There were also plans to block a road tunnel en route to the summit venue in the ExCel exhibition centre in the former docklands in east London.
Demonstrators are expected to switch their attention to the purpose-built waterfront centre early April 2 as delegations and some 2,000 media representatives arrive for the one-day summit.
According to Broadhurst, the police will "facilitate lawful protest". There would be a "demonstration pen" near the ExCel centre to "accommodate a few hundred protestors".
Meanwhile, staff in the City, London's financial district, have been advised to dress down and postpone non-essential meetings during the summit week.
"Businesses might want to consider asking their staff not to dress in a suit and tie as a lot of the protestors say they're going to target bankers," said a spokesman for the London Chamber of Commerce.
He advised that workers should stagger their start and finish times and consider postponing meetings.
Businesses were braced for losses of millions of pounds as a result of the expected disruptions and staff being unable to get to their place of work.
"The revolution is coming. This is our time," protest group Government of the Dead said on its website, confirming the view held by anti-capitalism groups that the recession and spiralling unemployment would make ordinary citizens join their cause.
"There will be a lot of people for whom this is the first opportunity to express their anger and look for another way of doing things," singer and political activist Billy Bragg told the Observer newspaper.
Comparing the protests with the demonstrations against Third World debt at the end of the 1990s, he said: "The anti-globalisation movement last time was doing it in the teeth of a boom. Now capitalism has floundered and people want an alternative to what we have had."
While G20-Meltdown insists that its intentions are peaceful, the authorities fear that radical groups are preparing for more disruptive tactics, including entering banks and office buildings.
George McKay, professor of Cultural Studies at Salford University in Manchester, backed the belief that the economic crisis had served to boost support for street protest.
"We are at an absolutely pivotal point. That, I think, will add to a new level of angry energy," he said.

Sunday, March 22, 2009

Celebration of International Women's Day in Sundarban

Like every years, International Women's day was celebrated in Gogeshgung-Gobindakati, the remote villages of Sundarban delta (West Bengal, India) with huge enthusiasms on 8th March 2009. From 4pm to 6pm a rally marched in different regions of Gogeshgung-Gobindakati and a mass meeting was held in front of Gobindakati Primary School from 6pm for two more hours. People participated in the rally shouted slogans in demand of the democracy, independence and equality of women, in support of the neo-democratic revolution which is in essence anti-feudal and anti-imperialist. They also shouted slogans against the feudal and imperialist cultures, and also against the practices of female embryo destruction. Their slogans expressed solidarity to the struggles of Singur-Nandigram and Lalgarh. They protested against construction of Special Economic Zones (SEZ) in different parts of India.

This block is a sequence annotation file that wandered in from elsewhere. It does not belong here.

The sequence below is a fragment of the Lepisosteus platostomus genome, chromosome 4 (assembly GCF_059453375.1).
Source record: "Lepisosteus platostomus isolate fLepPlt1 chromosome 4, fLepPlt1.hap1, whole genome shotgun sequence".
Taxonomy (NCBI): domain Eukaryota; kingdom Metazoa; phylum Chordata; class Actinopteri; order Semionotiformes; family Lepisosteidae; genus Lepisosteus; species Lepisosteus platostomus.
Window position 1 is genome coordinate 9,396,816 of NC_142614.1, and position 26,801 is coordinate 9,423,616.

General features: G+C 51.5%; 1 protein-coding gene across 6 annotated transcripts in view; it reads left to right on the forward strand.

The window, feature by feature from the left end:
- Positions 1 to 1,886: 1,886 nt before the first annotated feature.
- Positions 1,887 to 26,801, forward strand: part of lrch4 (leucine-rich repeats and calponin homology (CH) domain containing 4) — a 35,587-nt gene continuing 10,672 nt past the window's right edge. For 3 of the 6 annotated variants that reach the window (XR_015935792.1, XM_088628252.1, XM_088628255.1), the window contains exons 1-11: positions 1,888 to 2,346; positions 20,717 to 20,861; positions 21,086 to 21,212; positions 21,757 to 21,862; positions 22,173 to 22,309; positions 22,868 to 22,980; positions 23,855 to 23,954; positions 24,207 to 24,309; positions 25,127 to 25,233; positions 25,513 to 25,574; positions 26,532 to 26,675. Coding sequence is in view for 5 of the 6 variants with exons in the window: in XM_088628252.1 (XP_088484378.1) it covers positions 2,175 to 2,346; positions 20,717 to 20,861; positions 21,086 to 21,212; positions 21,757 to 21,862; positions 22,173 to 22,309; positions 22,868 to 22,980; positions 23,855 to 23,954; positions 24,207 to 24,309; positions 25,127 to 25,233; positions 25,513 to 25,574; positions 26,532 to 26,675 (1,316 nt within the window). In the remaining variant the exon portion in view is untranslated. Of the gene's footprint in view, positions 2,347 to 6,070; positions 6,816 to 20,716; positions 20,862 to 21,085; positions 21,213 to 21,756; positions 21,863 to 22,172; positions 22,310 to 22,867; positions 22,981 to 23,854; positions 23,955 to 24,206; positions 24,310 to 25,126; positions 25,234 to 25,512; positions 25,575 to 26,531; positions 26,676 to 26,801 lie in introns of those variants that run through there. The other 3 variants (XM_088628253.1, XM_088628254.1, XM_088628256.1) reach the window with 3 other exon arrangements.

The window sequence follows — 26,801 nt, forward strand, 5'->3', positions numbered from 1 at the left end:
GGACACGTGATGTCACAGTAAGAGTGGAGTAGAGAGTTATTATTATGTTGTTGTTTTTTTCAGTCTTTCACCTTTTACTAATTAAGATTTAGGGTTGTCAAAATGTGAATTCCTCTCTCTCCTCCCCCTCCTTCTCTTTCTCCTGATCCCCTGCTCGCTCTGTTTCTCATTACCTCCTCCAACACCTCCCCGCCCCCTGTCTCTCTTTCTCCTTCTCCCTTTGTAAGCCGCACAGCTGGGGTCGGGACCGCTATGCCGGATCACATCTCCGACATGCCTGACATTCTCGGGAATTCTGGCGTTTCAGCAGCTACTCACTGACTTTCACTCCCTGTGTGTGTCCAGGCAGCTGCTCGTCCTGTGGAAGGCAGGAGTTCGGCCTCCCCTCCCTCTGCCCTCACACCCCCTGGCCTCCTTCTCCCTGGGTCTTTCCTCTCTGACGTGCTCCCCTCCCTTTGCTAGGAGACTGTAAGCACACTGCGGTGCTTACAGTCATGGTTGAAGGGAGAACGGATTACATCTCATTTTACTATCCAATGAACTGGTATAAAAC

While addressing the rally, speakers from different mass organizations and journals, like, Nari Mukti Sangha (NMS, a progressive-democratic Women's organization which believes that the liberation of Women could only be achieved with the success of Neo-democratic followed by socialist revolution), Sangrami Sramik Sanghathan (Workers' Organization), Marxist-Leninist Research Centre and Janamuktikami (a Bengali revolutionary journal) stressed upon the question of the liberation of women as it is totally related to the abolition of feudalism and imperialism in India.

Wednesday, March 18, 2009

Tales of torture unleashed in secret report

David Usborne
NEW YORK, March 17: Interrogation techniques used by the USA on Al Qaida suspects in the wake of the 9/11 terror attacks, including beatings, sleep deprivation and so-called waterboarding, "constituted torture" as well as "cruel, inhuman or degrading" treatment, according to a secret Red Cross report.
The report, which was not meant for public release, was written after Red Cross observers were allowed to speak to 14 "high value" detainees at Guantanamo Bay. The detainees had been transferred from secret prisons, or black sites, operated by the CIA. The testimony given to the International Committee of the Red Cross (ICRC), notably by Abu Zubaydah, who was captured after fighting US soldiers in Pakistan, provides a level of detail about the treatment the men received that has not been seen before.
Zubaydah recalls being slammed repeatedly against a plywood wall in his cell and being confined in dark, coffin-like wooden boxes. He speaks of being left unclothed and struggling to breathe as water was poured on a cloth over his face, a simulated drowning procedure known as waterboarding. "I struggled against the straps, trying to breathe, but it was hopeless. I thought I was going to die. I lost control of my urine. Since then I still lose control of my urine when under stress," he is quoted as saying.
The report's authors say all the men gave strikingly similar descriptions of what had happened, even if they had had little or no contact with the others. Excerpts of the report appear in an article written by Mark Danner, a professor of journalism, to be published in New York Review of Books. It is not clear how he obtained the document.
It is legally and politically significant that the ICRC wrote the report, five copies of which were given to White House and CIA officials in early 2007. "It could not be more important that the ICRC explicitly uses the words 'torture' and 'cruel and degrading'," Mr Danner told The Washington Post. "The ICRC is the guardian of the Geneva conventions, and when it uses those words, they have the force of law."